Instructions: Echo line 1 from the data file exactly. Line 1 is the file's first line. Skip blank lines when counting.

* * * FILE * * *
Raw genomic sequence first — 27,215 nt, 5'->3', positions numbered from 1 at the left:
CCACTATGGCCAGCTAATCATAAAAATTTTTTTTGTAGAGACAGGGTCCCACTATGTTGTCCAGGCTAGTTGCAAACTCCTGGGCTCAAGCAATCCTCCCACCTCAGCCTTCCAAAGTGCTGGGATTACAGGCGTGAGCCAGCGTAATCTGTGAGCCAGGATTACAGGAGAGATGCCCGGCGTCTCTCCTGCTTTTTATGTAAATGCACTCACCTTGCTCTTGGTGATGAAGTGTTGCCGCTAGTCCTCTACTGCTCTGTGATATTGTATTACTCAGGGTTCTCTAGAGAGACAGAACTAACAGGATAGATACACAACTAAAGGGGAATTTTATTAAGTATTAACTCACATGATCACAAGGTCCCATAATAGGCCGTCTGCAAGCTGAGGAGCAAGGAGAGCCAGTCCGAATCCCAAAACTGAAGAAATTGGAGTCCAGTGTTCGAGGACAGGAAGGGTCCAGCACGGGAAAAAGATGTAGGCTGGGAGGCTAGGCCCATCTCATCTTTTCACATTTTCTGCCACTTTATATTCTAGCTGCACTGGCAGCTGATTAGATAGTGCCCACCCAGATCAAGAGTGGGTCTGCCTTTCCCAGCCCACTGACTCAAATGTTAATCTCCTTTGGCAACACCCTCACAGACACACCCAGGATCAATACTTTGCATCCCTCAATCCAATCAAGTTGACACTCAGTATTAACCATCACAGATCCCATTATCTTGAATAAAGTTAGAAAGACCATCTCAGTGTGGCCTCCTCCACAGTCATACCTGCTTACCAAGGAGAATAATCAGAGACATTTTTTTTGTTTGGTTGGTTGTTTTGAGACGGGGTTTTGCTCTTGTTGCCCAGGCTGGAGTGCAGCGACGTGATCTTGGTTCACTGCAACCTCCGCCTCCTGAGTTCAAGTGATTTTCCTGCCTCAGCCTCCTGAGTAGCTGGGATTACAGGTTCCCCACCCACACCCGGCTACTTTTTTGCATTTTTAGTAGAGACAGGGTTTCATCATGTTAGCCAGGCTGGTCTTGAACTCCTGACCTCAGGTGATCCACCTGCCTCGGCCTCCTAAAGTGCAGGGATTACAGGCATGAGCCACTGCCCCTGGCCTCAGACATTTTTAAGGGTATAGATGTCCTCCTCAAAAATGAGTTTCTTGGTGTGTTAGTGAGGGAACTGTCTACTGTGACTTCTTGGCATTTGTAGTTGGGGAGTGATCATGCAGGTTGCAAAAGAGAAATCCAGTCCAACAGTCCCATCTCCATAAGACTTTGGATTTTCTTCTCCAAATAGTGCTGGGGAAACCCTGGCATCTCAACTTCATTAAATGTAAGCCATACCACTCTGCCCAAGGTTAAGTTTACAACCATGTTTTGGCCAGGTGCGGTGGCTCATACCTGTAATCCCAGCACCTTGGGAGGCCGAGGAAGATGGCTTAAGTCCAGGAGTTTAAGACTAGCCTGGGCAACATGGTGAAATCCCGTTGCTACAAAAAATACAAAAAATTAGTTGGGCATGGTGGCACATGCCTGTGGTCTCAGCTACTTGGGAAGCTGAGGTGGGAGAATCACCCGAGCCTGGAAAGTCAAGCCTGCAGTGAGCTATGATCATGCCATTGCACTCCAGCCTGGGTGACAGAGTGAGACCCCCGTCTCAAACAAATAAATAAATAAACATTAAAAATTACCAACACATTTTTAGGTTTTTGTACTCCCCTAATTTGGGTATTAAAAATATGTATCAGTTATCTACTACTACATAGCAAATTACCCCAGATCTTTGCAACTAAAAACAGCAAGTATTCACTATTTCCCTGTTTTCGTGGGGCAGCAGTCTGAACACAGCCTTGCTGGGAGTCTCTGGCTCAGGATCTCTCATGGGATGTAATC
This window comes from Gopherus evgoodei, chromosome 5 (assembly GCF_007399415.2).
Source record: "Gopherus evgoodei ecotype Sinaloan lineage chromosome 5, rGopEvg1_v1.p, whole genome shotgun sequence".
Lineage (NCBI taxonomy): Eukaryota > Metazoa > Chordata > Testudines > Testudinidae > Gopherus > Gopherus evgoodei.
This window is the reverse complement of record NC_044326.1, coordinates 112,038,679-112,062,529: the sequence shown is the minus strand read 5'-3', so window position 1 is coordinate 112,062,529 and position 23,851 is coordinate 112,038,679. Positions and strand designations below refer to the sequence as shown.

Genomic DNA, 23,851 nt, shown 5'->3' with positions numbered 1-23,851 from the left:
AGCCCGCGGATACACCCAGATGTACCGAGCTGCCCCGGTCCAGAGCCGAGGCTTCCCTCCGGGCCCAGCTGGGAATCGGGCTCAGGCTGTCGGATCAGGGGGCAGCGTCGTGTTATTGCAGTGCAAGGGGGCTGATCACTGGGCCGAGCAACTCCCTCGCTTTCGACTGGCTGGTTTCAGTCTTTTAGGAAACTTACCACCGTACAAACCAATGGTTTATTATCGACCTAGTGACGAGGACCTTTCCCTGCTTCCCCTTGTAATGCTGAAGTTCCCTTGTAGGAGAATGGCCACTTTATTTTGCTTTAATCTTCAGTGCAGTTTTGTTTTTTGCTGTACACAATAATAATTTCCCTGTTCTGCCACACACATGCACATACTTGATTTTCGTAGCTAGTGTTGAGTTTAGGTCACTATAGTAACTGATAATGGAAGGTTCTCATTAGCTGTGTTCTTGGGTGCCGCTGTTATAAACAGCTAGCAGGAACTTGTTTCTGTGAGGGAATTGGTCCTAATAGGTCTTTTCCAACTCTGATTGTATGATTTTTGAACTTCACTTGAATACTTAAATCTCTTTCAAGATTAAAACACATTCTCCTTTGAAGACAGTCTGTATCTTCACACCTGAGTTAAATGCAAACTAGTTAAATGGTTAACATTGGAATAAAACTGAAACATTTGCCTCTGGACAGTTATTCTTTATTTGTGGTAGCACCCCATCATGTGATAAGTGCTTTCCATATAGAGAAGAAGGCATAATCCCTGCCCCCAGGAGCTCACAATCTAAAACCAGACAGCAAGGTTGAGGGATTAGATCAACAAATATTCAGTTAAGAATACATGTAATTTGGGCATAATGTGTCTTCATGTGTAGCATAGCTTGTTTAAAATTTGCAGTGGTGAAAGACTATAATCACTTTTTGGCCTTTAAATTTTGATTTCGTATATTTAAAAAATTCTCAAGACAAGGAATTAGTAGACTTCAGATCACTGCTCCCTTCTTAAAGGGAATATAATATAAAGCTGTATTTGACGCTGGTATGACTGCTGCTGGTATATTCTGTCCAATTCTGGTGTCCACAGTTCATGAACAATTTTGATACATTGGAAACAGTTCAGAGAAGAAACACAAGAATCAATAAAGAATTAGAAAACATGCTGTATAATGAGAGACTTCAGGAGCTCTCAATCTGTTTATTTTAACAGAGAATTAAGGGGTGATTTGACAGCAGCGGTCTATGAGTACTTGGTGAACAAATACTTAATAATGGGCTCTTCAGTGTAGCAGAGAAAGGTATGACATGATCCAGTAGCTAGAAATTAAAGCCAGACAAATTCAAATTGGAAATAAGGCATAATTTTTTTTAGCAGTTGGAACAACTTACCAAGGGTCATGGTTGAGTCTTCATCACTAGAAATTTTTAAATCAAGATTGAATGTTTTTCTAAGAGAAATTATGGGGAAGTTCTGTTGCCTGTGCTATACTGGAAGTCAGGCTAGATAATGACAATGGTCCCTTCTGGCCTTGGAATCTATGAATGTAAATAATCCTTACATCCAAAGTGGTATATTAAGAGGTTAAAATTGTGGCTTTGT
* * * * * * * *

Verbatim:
Raw genomic sequence first — 27,215 nt, 5'->3', positions numbered from 1 at the left: